I’ve spent the last week grinding through two AAA titles that couldn’t be more different: Destiny 2 and Uncharted: The Lost Legacy. Destiny 2 is an open-world RPG with a fairly brief campaign and an expansive post-campaign life. Gameplay is always online and cooperative and I play the same levels over and over again to power up my character. Uncharted, on the other hand, is a more traditional platformer that is singular, guided, and focuses on exploration and plot rather than leveling up. After playing Destiny, I find myself loving Uncharted’s well-defined levels and great interactions between the leading characters. The experience is singular and structured and it works really, really well and its final stage – where your heroines are charging after a runaway train – is one of the best gameplay experiences you’ll find in 2017.
Uncharted introduces its final level in a manner meant to excite gamers. Your heroines find the villains loading a train to make their escape surrounded by various vehicles providing support. Seeing a train/plane/convoy in a Uncharted game is like a gun in a Chekov play; you just know that sooner or later your hero will be scrambling to get onboard. Getting onboard here is exciting enough, but its not long before you’re forced to abandon the train for the faster supporting vehicles before returning to the caravan. The game adjusts the gameplay here to allow for a little wiggle room in your leaps from vehicle to vehicle so you don’t die as often as you might expect. Leaping between vehicles, swinging back on to the train, and battling enemies from all sides is both thrilling and perfectly executed. Meanwhile your NPC partner makes her own way through, appearing to assist you sometimes and requiring your help other times. The two of you then team up for the final throw down while the train races towards its fiery destruction. It’s exciting and fun and perfectly designed. No other game provides any kind of experience like this.
Uncharted: The Lost Legacy is notable for a number of reasons. The game casts two women in the leading roles (which shouldn’t be an issue in 2017, but still) and keeps the action as intense as it always is. The two heroines also develop one of the most believable and interesting friendships I’ve ever seen in a game. The game also peppers in those little moments of humanity we’ve seen in other titles (think the giraffes in The Last of Us) that make a big difference in a game like this. Beyond that, one could argue that much of the rest of Uncharted is fairly outdated. You kill a LOT of people, you solve some simple puzzles (involving ridiculously massive machinery) and you pick up little treasures along the way. Much of the game remains the same as it was ten years ago. And, to be clear, the gameplay elements are starting to grate against the plot elements; having characters act this human while also racking up a body count to rival the Terminator is a little jarring.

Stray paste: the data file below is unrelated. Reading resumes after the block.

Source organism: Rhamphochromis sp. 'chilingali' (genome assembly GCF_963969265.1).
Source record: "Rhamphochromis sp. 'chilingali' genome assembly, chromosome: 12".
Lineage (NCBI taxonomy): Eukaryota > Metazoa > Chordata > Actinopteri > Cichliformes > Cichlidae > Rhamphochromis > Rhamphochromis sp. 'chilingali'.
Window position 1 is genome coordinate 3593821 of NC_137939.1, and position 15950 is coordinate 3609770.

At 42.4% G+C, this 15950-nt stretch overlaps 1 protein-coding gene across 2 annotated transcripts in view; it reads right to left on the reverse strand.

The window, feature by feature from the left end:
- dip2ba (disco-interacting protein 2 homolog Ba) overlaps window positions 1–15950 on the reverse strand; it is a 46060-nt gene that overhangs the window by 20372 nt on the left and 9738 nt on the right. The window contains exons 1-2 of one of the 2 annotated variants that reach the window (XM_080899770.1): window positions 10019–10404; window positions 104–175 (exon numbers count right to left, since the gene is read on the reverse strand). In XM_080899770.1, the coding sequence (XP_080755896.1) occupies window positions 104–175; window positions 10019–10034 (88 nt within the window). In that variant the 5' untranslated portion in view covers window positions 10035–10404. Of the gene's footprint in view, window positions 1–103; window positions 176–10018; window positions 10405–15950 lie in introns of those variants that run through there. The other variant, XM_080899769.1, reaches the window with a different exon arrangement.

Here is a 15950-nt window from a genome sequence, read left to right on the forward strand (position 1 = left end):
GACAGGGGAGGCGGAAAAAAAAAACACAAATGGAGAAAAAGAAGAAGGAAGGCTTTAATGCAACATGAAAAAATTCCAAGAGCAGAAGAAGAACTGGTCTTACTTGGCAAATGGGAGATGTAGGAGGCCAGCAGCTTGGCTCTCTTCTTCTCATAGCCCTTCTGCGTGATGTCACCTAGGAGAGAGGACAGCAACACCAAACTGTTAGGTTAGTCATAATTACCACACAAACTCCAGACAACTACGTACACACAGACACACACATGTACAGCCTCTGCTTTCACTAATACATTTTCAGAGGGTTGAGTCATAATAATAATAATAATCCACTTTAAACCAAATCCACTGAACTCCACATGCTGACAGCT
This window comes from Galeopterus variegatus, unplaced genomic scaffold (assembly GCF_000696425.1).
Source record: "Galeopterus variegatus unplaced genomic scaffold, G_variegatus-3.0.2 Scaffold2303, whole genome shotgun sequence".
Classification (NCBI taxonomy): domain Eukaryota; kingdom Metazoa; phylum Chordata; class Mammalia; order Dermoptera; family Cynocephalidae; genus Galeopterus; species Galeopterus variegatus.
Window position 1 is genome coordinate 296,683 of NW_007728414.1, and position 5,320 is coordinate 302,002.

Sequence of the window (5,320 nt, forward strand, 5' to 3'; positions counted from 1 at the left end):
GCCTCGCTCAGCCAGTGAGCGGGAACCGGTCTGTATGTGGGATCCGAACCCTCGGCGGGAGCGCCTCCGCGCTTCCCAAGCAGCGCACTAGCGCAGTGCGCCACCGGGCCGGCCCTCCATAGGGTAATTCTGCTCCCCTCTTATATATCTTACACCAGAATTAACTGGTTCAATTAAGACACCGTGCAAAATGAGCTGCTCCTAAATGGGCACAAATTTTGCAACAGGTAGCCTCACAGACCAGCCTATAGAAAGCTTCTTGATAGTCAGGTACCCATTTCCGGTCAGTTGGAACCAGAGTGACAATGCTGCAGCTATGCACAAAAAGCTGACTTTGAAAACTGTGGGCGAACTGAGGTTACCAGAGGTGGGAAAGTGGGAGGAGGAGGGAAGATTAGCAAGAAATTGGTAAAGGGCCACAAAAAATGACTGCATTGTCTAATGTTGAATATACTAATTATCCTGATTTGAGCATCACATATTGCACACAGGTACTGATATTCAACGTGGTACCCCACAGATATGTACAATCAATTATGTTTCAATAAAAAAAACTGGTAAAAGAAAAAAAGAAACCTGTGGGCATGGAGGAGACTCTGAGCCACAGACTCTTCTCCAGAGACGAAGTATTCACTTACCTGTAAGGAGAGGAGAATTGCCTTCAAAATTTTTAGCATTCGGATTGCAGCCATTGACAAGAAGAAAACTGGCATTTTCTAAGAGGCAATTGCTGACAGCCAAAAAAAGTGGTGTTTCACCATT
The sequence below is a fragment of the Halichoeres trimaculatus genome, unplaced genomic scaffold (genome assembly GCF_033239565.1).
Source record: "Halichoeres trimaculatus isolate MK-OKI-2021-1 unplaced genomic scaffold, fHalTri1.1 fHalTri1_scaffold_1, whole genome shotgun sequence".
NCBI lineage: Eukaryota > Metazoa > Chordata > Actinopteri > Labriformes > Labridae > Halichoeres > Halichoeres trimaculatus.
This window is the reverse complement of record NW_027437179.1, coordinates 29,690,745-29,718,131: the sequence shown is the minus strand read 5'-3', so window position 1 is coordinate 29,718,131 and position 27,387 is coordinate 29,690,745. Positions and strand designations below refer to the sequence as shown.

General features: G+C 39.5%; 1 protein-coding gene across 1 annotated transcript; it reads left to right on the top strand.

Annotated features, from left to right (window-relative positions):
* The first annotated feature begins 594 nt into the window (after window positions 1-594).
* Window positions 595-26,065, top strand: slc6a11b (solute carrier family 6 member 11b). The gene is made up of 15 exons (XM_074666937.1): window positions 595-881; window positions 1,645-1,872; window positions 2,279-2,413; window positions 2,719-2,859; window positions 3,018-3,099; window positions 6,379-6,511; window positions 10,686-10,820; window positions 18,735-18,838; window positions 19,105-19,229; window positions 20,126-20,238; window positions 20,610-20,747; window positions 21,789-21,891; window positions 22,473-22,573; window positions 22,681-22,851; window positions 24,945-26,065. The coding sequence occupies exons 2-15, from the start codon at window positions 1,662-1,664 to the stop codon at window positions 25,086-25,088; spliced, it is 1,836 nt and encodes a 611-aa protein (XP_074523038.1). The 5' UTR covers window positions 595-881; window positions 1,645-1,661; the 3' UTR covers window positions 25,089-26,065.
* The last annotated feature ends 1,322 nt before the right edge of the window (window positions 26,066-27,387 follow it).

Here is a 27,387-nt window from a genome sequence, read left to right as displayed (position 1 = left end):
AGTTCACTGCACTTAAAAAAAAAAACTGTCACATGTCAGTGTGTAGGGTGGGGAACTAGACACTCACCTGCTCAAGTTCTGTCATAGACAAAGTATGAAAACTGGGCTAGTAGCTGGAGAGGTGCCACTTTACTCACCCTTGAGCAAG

But at least there’s a human here to think about, as opposed to my silent, killing machine over in Destiny. Maybe it’s for that reason that I’m finding that gaming in 2017 requires playing more than one title at a time. Uncharted’s linearity is a little irritating sometimes as I grind through stage after stage. Destiny’s open world and loot system inspires continued exploration but also feels a little unfocused. As I spend so much time exploring the same environments again and again in Destiny, I really appreciate Uncharted’s ability to surprise me with a beautiful vista, or an interaction with a wounded elephant, or an amazing final level that Destiny – by design – can’t hope to top. The gaming world may be moving to open-world, always-online, games-as-service models, but thank goodness there are still developers out there making games with human characters, beautiful vistas, and powerful action-packed experiences. And, for my money, Uncharted and Naughty Dog are the best of the bunch.